I was struck today by the times when we need to ask for things even if the other person wants to give them to us. I needed a sitter for a few hours, and knew that grandma had nothing planned for the afternoon. I knew with mathematical certitude that she wanted to help out, and that she would not see it as an imposition. But I still had to ask her if she would take the kids. I couldn’t very well just drop them off and count on her goodwill.
The realization brought to mind an argument that has been doing the rounds in certain atheist circles: “if God wants me to convert, and he really is all-powerful, then he can come and convert me”. Mortimer Adler spent much of his life giving a variant on the argument, namely that he wasn’t a Christian because God hadn’t given him faith. Both arguments presume (heh) that if God really wants us to change, then it’s his job to come and change us, and to do this irrespective of what we ask him to do. This might make some sense if salvation were a divine duty, the way that fixing the sewer pipes is the duty of the city. Generally, if salvation were a matter of justice it might make sense to get indignant about God not simply showing up and saving everybody, or to wait around for him to show up and save us. But salvation is not a matter of justice.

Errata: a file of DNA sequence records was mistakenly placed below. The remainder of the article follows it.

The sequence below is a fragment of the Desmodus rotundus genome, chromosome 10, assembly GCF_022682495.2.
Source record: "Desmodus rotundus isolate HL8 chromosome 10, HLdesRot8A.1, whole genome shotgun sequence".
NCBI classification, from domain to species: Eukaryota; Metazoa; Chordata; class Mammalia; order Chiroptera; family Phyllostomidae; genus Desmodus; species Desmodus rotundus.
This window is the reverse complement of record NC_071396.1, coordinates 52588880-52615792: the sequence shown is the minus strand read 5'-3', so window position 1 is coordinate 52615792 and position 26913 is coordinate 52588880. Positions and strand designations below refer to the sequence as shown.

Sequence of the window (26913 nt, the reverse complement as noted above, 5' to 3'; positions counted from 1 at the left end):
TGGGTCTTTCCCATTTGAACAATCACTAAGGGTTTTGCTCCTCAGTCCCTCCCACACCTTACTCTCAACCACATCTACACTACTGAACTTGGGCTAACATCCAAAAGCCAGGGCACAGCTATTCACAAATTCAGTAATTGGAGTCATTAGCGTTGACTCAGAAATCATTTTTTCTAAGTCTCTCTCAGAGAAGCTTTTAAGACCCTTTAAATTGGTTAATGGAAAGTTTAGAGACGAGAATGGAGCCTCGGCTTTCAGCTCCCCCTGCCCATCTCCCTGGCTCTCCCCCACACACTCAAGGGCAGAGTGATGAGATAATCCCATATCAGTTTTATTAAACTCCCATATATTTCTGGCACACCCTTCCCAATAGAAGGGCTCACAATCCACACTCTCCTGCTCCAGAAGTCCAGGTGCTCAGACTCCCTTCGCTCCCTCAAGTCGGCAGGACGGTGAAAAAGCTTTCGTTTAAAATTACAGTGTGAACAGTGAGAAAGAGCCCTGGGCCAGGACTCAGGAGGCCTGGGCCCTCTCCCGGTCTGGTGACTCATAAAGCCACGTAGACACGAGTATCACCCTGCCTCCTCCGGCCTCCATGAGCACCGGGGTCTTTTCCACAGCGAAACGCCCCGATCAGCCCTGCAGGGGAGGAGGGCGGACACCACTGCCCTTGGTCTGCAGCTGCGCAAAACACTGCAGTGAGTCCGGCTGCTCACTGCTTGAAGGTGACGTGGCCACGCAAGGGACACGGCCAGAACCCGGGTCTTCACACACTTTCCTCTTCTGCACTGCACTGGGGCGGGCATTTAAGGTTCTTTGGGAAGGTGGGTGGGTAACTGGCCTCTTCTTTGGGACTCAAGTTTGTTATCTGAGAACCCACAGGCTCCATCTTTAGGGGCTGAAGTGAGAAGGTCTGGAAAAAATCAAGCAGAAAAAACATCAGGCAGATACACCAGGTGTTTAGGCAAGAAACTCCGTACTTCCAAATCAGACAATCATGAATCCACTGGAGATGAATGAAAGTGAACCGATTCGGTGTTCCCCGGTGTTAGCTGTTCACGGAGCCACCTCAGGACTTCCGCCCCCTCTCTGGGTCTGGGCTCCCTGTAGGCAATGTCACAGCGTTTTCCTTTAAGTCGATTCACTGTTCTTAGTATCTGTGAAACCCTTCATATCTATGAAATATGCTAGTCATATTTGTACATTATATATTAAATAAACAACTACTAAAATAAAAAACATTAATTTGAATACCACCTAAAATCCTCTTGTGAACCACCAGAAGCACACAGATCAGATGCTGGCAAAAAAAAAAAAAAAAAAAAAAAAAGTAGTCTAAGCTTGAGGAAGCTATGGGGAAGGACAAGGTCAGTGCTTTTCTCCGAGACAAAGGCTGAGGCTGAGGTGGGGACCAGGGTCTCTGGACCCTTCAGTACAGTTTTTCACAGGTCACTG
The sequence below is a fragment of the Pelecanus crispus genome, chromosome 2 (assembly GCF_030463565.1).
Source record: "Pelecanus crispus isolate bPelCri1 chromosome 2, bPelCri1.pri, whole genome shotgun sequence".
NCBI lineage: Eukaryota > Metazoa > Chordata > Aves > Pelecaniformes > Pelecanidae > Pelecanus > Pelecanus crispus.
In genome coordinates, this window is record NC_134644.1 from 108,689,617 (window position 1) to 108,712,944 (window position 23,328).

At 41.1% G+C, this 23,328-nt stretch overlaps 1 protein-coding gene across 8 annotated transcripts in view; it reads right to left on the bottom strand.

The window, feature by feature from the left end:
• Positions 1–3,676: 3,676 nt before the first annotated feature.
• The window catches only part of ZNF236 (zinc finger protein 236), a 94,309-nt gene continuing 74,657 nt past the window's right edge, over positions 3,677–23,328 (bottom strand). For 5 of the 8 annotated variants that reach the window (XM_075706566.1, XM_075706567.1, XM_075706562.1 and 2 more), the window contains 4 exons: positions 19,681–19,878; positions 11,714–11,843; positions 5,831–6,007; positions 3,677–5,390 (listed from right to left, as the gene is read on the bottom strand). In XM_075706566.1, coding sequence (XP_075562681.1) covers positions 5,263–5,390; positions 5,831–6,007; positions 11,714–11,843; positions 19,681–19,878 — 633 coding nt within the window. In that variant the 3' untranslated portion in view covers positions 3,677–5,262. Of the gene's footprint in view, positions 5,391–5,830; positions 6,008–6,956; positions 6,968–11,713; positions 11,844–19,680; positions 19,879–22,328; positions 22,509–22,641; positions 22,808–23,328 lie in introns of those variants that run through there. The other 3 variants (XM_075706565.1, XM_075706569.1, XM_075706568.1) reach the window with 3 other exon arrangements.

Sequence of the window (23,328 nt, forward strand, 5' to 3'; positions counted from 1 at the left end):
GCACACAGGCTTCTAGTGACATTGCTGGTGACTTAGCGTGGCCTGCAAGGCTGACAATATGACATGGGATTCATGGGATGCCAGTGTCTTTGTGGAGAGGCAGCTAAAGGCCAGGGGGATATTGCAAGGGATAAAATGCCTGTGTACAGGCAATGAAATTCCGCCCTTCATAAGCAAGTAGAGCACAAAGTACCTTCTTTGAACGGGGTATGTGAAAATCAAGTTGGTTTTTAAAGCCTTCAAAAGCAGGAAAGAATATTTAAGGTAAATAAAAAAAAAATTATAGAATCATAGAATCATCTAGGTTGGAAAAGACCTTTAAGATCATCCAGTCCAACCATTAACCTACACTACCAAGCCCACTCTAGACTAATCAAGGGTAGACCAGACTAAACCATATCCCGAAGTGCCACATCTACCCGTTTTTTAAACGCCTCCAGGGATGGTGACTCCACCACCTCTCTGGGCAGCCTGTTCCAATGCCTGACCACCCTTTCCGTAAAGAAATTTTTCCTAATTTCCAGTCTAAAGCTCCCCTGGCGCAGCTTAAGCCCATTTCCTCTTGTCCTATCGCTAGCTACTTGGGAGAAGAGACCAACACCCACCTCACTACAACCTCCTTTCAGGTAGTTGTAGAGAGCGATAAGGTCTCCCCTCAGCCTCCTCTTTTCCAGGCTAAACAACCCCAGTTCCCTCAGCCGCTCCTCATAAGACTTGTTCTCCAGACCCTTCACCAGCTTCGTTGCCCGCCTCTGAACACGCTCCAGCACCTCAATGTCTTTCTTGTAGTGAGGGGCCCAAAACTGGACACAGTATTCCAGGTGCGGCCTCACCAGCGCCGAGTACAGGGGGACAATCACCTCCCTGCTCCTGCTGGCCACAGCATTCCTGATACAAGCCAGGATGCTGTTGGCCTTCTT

An argument like this might also have value in showing the reason for the prayer of petition.